In the meeting, the Pope gave Trump the usual gifts he gives other heads of state – the documents Amoris Laetitia, Evangelii Gaudium and Laudato Si. He also gave Trump the 2017 World Day of Peace message about nonviolence. The Pope told Trump that he signed the message “personally for you,” according to the White House pool report. He also presented Trump with a sculpture.
During the 2016 presidential campaign, when Trump was seemingly having wars of words with everyone, he had a strange feud with the Pope, who was not a fan of Trump’s border wall idea. Trump, who is Presbyterian, responded by saying it was “disgraceful” for the Pope to question his faith.
Trump met with the Pope at 8:40 a.m. local time (2:40 a.m. ET) and then participated in an expanded audience with the Pope. In between meetings with Cardinal Secretary of State Pietro Parolin and Italy’s President Sergio Mattarella, Trump will also tour the Sistine Chapel and St. Peter’s Basilica.
Here’s what you need to know about Trump’s relationship with the Pope.
1. Pope Francis Said a Person Who ‘Thinks Only of Building Walls & Not Bridges is Not Christian’
Pope Francis first commented on Trump’s border wall plan in February 2016 at the end of a trip through Mexico. The fist Pope born in Latin America said in an interview, “A person who thinks only about building walls, wherever they may be, and not of building bridges, is not Christian. This is not the gospel,” The BBC reports.
Francis was then asked if Americans should vote for Trump. “I say only that this man is not Christian if he has said things like that. We must see if he said things in that way and I will give him the benefit of the doubt,” Francis replied.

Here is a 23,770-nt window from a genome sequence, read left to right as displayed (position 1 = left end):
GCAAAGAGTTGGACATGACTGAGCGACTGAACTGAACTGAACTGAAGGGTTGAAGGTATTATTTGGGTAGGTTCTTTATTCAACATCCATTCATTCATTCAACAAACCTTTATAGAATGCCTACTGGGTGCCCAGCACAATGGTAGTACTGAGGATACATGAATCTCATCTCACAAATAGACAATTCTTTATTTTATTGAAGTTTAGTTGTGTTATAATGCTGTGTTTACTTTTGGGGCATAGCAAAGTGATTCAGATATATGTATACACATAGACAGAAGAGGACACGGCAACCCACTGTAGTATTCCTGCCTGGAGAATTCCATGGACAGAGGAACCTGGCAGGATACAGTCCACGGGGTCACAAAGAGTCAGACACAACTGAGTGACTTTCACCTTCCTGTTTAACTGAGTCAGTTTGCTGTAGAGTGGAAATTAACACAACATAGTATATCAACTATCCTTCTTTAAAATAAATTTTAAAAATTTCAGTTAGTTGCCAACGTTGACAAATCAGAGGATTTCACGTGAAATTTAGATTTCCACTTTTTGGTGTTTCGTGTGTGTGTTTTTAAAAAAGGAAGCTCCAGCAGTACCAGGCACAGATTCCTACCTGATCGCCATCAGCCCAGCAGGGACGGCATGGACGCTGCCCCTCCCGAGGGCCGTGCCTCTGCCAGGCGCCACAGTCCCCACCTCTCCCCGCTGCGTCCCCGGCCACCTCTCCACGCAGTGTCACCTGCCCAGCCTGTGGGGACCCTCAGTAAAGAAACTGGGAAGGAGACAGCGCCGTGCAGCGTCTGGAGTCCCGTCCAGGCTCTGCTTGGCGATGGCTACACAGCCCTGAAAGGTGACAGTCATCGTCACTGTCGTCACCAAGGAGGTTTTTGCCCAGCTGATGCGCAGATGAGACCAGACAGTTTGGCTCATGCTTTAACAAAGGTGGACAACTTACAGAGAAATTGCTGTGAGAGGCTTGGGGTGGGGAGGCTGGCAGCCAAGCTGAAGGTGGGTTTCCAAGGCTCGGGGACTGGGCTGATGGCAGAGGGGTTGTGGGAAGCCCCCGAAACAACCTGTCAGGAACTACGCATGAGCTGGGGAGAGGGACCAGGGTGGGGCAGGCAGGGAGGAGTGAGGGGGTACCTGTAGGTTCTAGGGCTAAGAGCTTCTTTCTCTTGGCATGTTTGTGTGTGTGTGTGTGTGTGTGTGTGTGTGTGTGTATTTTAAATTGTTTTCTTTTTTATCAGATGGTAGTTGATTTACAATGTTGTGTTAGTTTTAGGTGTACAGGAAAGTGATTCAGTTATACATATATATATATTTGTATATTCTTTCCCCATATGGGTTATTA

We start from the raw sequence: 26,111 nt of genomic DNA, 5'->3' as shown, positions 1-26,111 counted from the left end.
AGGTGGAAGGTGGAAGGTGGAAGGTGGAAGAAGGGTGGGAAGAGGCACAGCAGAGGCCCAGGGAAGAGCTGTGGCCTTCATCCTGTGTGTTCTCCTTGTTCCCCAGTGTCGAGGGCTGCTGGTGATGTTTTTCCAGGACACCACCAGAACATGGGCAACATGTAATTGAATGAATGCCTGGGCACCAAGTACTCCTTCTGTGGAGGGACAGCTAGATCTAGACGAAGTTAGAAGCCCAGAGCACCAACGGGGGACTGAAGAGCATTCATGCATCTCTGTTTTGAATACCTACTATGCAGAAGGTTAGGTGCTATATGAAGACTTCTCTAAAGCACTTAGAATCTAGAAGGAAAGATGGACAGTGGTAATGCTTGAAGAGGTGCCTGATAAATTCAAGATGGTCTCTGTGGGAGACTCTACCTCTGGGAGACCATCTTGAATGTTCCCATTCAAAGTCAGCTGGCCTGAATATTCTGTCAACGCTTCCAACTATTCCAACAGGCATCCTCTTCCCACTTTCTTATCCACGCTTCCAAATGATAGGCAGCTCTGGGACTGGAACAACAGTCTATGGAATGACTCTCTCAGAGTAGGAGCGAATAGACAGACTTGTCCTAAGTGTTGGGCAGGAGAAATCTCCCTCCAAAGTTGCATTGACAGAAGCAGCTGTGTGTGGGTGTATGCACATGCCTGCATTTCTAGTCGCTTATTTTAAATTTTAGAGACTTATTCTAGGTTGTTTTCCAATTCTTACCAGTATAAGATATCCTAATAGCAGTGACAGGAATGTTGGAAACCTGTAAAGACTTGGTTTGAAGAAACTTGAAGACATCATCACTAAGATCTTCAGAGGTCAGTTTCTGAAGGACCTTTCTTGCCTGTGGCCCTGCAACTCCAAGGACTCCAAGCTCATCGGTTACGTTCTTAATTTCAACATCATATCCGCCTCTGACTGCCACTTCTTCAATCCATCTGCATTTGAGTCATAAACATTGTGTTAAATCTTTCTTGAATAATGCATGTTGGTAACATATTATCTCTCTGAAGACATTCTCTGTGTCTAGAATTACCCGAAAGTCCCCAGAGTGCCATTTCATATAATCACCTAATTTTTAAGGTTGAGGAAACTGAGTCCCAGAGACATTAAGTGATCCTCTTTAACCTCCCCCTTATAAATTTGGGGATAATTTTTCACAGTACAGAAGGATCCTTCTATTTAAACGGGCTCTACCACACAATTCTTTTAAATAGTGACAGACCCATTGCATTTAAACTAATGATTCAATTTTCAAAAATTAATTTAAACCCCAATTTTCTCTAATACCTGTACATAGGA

2. Trump Called the Pope’s Statements ‘Disgraceful’ & Suggested the Mexican Government Was Using the Pope
During a rally in South Carolina days after the pope’s comments, Trump said it was “disgraceful” for a religious leader to question his faith, The New York Times notes.
“No leader, especially a religious leader, should have the right to question another man’s religion or faith,” Trump told his supporters, adding that he thinks the Mexican government was using the pope for political purposes. Trump also suggested that he would even be better at defending Christianity than other leaders.
“If and when the Vatican is attacked by ISIS, which as everyone knows is ISIS’ ultimate trophy, I can promise you that the pope would have only wished and prayed that Donald Trump would have been president because this would not have happened,” Trump said.
Jerry Falwell Jr. backed Trump in the Trump vs. Pope feud, telling CNN in February, “Jesus never intended to give instructions to political leaders on how to run a country.”
Trump later told CNN that the Pope was one person he didn’t really want to fight. He called the Pope a “wonderful guy” and he likes “what he represents.”
“I don’t think this is a fight,” Trump told CNN. “I think he said something much softer than was originally reported by the media.”
The Rev. Federico Lombardi also said in February 2016 that the Pope’s words weren’t meant to be a direct critique of Trump. “It didn’t intend to be in any way neither a personal attack nor an indication in how to vote,” Lombardo told Vatican Radio at the time.